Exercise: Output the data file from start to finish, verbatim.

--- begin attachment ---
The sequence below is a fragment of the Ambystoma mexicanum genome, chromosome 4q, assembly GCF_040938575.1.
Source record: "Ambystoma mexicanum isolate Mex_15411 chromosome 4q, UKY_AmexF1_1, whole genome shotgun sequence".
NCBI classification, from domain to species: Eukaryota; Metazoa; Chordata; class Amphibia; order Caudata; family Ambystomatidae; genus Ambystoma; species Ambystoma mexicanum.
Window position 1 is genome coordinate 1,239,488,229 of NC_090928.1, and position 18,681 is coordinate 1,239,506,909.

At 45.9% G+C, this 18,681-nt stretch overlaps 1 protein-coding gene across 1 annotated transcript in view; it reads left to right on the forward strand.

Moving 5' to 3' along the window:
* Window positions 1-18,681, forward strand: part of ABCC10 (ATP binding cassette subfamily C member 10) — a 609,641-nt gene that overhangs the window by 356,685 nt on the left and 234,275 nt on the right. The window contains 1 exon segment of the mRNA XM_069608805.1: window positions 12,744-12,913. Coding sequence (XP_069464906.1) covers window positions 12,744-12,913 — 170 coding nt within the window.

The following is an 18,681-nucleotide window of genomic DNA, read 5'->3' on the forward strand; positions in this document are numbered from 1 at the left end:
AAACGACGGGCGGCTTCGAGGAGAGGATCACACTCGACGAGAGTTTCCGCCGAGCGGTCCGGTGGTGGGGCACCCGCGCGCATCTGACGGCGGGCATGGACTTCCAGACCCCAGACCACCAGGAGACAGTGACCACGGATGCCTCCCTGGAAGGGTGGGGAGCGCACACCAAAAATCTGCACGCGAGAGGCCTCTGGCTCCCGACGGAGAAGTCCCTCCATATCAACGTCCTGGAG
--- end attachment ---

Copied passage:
The sequence below is a fragment of the Ambystoma mexicanum genome, chromosome 4q, assembly GCF_040938575.1.
Source record: "Ambystoma mexicanum isolate Mex_15411 chromosome 4q, UKY_AmexF1_1, whole genome shotgun sequence".
NCBI classification, from domain to species: Eukaryota; Metazoa; Chordata; class Amphibia; order Caudata; family Ambystomatidae; genus Ambystoma; species Ambystoma mexicanum.
Window position 1 is genome coordinate 1,239,488,229 of NC_090928.1, and position 18,681 is coordinate 1,239,506,909.

At 45.9% G+C, this 18,681-nt stretch overlaps 1 protein-coding gene across 1 annotated transcript in view; it reads left to right on the forward strand.

Moving 5' to 3' along the window:
* Window positions 1-18,681, forward strand: part of ABCC10 (ATP binding cassette subfamily C member 10) — a 609,641-nt gene that overhangs the window by 356,685 nt on the left and 234,275 nt on the right. The window contains 1 exon segment of the mRNA XM_069608805.1: window positions 12,744-12,913. Coding sequence (XP_069464906.1) covers window positions 12,744-12,913 — 170 coding nt within the window.

The following is an 18,681-nucleotide window of genomic DNA, read 5'->3' on the forward strand; positions in this document are numbered from 1 at the left end:
AAACGACGGGCGGCTTCGAGGAGAGGATCACACTCGACGAGAGTTTCCGCCGAGCGGTCCGGTGGTGGGGCACCCGCGCGCATCTGACGGCGGGCATGGACTTCCAGACCCCAGACCACCAGGAGACAGTGACCACGGATGCCTCCCTGGAAGGGTGGGGAGCGCACACCAAAAATCTGCACGCGAGAGGCCTCTGGCTCCCGACGGAGAAGTCCCTCCATATCAACGTCCTGGAG